I’ve said it all along — that what the homosexual activists are
really after is special rights for people based on their sexual
And now it’s becoming quite obvious that I was right.
I’m referring to the decision last week by the Big 3 automakers to
extend health-care benefits to partners of homosexual employees, but not
to unmarried partners of heterosexual employees.
“This is really a landmark,” explained Kim Mills, education director
of the Human Rights Campaign, a homosexual activist group in Washington
that tracks company benefit programs.
Indeed it is a landmark. Oh, it’s not a first. The same kind of
action was taken years ago by some of the Hollywood entertainment
studios. Disney, of all companies, took the lead on that fight. But that
was Hollywood. General Motors, Ford and Chrysler are mainstream — or at
least they are supposed to be.
The auto companies say they did it as a low-cost way to lure new
workers in a tight labor market. But that doesn’t make sense. Because,
at the same time, the auto officials say they expect only about 1
percent of employees to take advantage of these new benefits.
“The benefit is saying to employees and future employees, ‘Look, we
are a diverse company and we do recognize not only race and gender but
sexual orientation,” explained David Murphy, vice president of human
resources for Ford. “When we’re in the labor market recruiting, we’re
sending a signal about how inclusive the Ford Motor Company is.”
I wonder if Mr. Murphy realizes his company and the others in Detroit
are sending other messages to other people. I wonder if they realize
that it offends some that big companies would cater to a narrow interest
group promoting a political agenda that is nonsensical and dangerous. I
wonder if they realize how many prospective employees and customers they
are turning off.
I’ve heard from quite a few of those people:
“I for one will not be driving a vehicle made by any of the Big 3
from now on,” said Wes from Alabama.
“I can’t believe this double standard,” said Sharon from Arizona.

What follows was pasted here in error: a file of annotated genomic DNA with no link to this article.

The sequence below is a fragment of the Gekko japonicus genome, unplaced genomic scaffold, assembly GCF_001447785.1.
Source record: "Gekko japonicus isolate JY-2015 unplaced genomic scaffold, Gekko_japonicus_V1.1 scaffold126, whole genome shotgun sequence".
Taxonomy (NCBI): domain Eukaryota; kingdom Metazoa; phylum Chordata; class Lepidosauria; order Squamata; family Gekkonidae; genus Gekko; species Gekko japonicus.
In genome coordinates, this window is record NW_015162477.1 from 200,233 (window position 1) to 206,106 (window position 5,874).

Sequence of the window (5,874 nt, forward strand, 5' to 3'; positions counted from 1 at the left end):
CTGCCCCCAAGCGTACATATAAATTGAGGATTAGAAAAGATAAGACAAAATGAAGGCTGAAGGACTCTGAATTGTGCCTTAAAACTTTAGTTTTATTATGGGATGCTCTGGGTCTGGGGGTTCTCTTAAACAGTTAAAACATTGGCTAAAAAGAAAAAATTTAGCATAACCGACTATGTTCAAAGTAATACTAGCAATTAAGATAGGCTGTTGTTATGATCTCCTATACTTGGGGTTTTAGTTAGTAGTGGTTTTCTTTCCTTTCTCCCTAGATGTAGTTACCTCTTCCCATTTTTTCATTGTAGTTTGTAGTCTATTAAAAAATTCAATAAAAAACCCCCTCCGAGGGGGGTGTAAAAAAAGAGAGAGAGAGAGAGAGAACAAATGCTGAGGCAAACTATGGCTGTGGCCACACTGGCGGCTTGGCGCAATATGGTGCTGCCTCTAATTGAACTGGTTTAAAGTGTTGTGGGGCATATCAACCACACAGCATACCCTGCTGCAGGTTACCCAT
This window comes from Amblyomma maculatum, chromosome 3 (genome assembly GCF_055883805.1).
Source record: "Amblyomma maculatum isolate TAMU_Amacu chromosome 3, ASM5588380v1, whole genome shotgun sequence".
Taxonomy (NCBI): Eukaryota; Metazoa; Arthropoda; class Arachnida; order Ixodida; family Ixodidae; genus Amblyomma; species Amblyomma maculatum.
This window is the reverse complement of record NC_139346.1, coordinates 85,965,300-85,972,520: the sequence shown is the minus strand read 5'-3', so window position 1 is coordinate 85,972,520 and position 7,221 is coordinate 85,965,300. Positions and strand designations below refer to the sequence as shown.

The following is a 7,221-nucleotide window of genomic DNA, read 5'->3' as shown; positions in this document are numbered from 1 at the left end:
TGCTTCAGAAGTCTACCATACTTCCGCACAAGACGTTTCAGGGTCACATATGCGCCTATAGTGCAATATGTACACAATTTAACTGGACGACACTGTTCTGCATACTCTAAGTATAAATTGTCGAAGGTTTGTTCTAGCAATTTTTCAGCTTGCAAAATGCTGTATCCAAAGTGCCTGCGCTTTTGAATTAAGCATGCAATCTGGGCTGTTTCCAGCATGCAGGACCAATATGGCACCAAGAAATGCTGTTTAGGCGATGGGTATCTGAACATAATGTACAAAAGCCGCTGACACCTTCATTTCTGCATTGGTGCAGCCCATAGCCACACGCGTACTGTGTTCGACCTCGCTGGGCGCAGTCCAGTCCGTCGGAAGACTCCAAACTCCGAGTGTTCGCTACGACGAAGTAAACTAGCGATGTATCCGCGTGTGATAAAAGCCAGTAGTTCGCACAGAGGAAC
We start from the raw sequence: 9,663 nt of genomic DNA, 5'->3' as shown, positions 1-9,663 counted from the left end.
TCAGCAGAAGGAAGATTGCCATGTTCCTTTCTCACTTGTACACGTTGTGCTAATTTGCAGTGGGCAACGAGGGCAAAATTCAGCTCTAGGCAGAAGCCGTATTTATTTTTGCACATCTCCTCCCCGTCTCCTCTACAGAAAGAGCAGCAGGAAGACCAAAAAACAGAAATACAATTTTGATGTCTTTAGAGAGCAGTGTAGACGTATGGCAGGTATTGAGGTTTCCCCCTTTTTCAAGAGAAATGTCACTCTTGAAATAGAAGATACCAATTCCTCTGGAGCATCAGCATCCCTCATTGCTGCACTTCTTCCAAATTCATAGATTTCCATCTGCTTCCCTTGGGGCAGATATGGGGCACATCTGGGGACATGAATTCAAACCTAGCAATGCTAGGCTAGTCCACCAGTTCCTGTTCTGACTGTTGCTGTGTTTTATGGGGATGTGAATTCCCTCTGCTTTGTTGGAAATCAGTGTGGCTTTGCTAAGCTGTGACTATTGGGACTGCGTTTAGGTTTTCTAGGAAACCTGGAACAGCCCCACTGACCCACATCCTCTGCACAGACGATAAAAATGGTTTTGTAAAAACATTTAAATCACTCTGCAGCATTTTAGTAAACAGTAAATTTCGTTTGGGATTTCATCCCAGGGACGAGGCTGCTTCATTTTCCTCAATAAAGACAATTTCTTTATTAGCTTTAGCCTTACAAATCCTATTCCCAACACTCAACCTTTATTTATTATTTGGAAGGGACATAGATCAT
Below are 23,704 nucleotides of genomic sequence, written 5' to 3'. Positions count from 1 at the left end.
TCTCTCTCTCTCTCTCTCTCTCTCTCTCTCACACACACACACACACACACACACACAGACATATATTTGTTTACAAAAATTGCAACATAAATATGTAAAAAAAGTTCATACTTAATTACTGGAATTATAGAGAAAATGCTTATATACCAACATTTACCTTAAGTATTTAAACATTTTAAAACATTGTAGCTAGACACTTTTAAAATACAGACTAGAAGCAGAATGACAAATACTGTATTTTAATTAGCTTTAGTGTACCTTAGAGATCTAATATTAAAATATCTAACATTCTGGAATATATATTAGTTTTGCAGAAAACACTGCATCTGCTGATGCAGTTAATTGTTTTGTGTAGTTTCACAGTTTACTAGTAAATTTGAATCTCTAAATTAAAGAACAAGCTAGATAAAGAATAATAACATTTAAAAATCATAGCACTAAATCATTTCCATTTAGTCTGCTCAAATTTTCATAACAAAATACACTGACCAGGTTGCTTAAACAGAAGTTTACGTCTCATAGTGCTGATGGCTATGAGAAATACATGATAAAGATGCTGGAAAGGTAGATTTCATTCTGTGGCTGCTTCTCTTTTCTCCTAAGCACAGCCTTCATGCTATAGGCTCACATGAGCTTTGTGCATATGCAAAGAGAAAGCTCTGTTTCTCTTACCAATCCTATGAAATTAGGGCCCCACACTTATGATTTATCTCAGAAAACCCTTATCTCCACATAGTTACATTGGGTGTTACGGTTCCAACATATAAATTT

And then this one from Anne: “I am a straight female. If my female
friend and I decide to share an apartment and living expenses, can we
qualify for ‘domestic partner’ benefits? If not — why not? If two
lesbian women can qualify for the insurance and other benefits, why
should my friend and I be discriminated against because we don’t have
sex together? Some husbands and wives have sexless marriages but still
qualify for benefits. I really want to know how they can legally exclude
my friend and I.”
Anne, I’d like to know, too. I’ve been writing about such
discriminatory practices for 10 years. They make no sense.
Are companies or insurance companies going to send sex inspectors
over to employees’ homes to ensure that they are actually having sex?
Why should the sexual practices of employees have anything to do with
company benefits? Isn’t that the kind of discrimination these activists
have claimed to be fighting for years?
It simply proves my point that what the homosexual activists have
always been after are special privileges — not equal rights.
Of course you can’t blame the automakers. They are hardly crusaders.
They are not on the cutting edge of societal evolution. They are merely
responding predictably to cultural stimuli. They are taking the course
of least resistance.
Cities like San Francisco have approved laws requiring companies
doing business in the city to offer “domestic partnership” benefits to
employees. So far, about 2,000 companies have caved into the demands.
The truth is you people don’t really care about this stuff nearly as
much as the homosexual activists do. You’re not willing to speak out.
You’re not willing to pay a price. You’re not willing to be vilified and
hated for standing up to injustice and calling demented ideas just what
I’m just afraid that, in a few years, my kids won’t even recognize
the United States of America as the land of the free and the home of the
brave anymore. It will be more like the land of the free lunch and the
home of the brave new world.